The mechanical systems required a major overhaul to meet today’s energy-efficiency standards. New systems as well as efficient glass panels were installed—all around Mother Nature’s delays in the form of harsh winter storms.
Those who embark on a conversion understand that part of the process is uncovering the unknown. For this conversion, it was the soil conditions. Externally, footings for the loading/unloading areas were complicated due to soil contamination from chemicals and petroleum products. Working in tandem with the Wisconsin Department of Natural Resources and state officials, a remediation plan was developed rather quickly. In the end, about 600 cubic yards of asphalt millings from a nearby highway-reconstruction project were brought in to mix with the current soil, stabilizing and mitigating the overall content.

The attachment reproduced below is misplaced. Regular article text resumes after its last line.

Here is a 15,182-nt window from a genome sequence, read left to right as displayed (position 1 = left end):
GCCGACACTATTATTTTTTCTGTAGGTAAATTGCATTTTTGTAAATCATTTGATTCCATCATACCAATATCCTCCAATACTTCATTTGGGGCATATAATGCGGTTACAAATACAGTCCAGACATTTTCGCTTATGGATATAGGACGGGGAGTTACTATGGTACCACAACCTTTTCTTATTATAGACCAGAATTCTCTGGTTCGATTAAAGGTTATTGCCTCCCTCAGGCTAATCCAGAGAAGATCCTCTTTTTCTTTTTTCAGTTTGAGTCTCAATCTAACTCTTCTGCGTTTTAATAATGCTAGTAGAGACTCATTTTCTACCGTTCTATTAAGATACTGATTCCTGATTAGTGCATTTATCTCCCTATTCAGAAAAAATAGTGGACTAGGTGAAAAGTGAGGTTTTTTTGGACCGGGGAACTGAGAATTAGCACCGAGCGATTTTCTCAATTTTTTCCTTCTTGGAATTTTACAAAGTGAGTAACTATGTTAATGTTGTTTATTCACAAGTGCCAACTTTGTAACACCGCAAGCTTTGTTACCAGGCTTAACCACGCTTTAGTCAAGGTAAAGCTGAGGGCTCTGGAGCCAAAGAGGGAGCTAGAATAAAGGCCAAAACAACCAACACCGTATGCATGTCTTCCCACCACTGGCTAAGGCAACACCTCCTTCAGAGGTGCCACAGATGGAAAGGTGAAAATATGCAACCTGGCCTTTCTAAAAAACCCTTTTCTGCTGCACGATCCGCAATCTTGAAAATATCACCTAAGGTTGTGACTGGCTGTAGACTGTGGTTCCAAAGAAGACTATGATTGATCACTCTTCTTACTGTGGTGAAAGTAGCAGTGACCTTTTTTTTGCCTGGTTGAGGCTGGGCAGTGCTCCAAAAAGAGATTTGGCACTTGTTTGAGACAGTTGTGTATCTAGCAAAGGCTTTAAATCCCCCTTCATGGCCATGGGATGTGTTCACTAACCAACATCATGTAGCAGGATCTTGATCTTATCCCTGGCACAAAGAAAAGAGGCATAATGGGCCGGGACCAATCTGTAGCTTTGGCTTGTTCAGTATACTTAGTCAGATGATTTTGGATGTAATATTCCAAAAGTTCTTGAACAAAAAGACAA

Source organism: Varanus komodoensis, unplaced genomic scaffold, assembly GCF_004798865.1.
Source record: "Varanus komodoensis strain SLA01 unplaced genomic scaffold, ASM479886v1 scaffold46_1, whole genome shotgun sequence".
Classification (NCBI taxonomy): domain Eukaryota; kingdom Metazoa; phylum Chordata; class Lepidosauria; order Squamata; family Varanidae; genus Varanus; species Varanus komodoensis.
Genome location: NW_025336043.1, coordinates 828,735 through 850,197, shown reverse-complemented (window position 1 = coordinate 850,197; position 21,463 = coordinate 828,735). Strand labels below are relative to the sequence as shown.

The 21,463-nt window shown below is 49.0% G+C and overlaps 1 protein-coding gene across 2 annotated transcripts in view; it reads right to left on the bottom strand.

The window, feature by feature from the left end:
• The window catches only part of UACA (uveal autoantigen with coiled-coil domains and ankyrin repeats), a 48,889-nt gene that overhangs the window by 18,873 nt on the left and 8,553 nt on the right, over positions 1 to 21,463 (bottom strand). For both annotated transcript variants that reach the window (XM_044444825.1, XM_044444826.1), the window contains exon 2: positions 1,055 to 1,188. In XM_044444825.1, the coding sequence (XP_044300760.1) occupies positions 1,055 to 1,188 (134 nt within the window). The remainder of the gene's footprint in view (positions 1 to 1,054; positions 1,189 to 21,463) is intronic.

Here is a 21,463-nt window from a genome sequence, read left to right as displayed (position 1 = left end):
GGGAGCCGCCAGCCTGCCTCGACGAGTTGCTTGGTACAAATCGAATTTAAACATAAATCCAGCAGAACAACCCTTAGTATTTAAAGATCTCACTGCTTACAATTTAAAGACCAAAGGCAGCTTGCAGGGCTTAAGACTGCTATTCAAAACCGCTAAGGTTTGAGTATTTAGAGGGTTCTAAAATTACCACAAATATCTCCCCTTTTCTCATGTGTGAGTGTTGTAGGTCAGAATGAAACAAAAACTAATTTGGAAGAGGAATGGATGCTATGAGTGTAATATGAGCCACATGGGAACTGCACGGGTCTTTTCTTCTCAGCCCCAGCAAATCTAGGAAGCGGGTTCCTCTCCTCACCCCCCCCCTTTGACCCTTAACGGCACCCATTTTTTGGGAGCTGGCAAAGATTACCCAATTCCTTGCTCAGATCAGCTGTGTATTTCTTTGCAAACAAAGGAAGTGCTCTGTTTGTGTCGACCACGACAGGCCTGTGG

The exterior of the 70-year-old building required major renovation to make it relevant, connected and visible. The color scheme reflects the colors of the Milwaukee Brewers, with a gray and blue horizontal-striped exterior and large yellow doors. New, insulated windows were installed on the east, west and south faces, allowing passersby to look in and see the bright doors. It’s more than just visually appealing—it gives the building instant recognition as a self-storage facility and obliterates the once-used term “Brown Fields.”